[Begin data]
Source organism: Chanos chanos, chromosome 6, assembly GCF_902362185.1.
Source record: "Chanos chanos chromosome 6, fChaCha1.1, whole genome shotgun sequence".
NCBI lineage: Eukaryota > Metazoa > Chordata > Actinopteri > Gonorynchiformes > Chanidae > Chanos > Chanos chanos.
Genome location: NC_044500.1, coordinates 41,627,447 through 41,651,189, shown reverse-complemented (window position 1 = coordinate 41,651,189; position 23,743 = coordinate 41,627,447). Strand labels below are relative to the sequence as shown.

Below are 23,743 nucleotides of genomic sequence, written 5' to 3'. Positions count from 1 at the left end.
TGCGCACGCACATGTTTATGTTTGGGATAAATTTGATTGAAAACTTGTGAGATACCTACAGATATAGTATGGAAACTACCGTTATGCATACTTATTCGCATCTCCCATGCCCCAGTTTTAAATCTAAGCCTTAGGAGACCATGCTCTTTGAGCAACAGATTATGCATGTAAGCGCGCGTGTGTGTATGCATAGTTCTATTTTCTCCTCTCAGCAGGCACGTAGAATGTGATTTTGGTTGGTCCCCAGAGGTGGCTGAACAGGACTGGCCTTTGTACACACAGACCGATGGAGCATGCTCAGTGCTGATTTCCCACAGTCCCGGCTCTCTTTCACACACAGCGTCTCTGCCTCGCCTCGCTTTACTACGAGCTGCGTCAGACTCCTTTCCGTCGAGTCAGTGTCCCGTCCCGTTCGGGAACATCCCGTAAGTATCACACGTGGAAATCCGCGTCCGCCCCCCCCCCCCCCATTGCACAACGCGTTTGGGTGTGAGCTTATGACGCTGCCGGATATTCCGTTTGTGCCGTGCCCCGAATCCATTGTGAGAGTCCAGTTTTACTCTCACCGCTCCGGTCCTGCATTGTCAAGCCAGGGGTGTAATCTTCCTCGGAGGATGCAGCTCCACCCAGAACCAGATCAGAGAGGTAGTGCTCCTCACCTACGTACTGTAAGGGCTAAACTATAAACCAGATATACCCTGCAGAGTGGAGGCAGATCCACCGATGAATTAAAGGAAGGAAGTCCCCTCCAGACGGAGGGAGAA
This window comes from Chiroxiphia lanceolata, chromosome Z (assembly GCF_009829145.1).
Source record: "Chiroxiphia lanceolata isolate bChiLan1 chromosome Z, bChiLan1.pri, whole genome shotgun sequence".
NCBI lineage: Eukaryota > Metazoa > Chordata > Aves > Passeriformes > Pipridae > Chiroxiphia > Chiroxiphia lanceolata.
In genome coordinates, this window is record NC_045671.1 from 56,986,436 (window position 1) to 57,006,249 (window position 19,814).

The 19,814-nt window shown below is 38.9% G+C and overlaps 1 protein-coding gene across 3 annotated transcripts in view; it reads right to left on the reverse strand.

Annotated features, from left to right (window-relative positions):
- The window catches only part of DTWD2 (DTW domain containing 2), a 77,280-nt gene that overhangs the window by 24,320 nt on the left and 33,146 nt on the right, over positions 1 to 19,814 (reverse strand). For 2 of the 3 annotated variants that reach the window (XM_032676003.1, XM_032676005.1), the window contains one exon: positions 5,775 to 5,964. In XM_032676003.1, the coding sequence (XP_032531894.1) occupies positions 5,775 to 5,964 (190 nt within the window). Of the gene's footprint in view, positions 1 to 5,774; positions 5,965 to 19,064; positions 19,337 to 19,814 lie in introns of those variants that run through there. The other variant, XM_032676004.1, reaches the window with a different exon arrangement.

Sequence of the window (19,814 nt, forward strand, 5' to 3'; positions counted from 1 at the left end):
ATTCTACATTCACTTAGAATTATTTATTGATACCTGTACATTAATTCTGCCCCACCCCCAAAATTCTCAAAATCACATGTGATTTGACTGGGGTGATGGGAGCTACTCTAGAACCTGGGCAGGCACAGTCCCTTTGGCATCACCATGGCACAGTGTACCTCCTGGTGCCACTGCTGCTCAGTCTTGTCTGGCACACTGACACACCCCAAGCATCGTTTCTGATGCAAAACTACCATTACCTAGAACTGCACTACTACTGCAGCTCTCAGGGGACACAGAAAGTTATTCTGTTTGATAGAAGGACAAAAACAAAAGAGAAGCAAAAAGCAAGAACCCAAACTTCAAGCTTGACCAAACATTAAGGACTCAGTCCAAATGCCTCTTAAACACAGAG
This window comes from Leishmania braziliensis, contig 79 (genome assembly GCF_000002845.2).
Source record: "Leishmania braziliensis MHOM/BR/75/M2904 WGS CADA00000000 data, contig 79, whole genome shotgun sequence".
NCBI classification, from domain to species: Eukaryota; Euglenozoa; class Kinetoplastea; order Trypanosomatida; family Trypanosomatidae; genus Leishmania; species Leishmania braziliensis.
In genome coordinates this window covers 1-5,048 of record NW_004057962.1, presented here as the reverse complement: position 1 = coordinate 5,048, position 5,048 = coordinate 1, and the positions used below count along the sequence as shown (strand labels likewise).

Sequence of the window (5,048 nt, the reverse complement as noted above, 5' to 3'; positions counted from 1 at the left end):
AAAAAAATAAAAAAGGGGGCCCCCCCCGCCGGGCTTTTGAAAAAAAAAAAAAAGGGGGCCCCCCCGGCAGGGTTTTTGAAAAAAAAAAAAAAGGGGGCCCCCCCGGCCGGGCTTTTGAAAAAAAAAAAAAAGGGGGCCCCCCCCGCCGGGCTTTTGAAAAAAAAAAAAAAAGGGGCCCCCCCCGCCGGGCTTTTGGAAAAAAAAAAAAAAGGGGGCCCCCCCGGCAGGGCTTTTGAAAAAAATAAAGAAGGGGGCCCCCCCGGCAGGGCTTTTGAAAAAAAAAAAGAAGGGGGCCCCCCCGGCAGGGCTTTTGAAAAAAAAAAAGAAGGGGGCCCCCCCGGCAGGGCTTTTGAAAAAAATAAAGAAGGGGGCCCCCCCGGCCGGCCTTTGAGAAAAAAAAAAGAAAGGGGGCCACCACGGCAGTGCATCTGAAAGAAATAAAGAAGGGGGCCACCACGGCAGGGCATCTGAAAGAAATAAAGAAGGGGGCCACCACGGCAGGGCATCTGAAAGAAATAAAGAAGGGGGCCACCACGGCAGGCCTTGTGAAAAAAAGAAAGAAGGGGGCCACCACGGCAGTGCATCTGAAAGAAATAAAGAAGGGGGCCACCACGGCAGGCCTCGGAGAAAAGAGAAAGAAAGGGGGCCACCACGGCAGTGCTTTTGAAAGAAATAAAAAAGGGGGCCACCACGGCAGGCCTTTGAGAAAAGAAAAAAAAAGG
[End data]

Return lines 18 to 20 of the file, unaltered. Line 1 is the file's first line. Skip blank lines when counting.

NCBI classification, from domain to species: Eukaryota; Euglenozoa; class Kinetoplastea; order Trypanosomatida; family Trypanosomatidae; genus Leishmania; species Leishmania braziliensis.
In genome coordinates this window covers 1-5,048 of record NW_004057962.1, presented here as the reverse complement: position 1 = coordinate 5,048, position 5,048 = coordinate 1, and the positions used below count along the sequence as shown (strand labels likewise).

Sequence of the window (5,048 nt, the reverse complement as noted above, 5' to 3'; positions counted from 1 at the left end):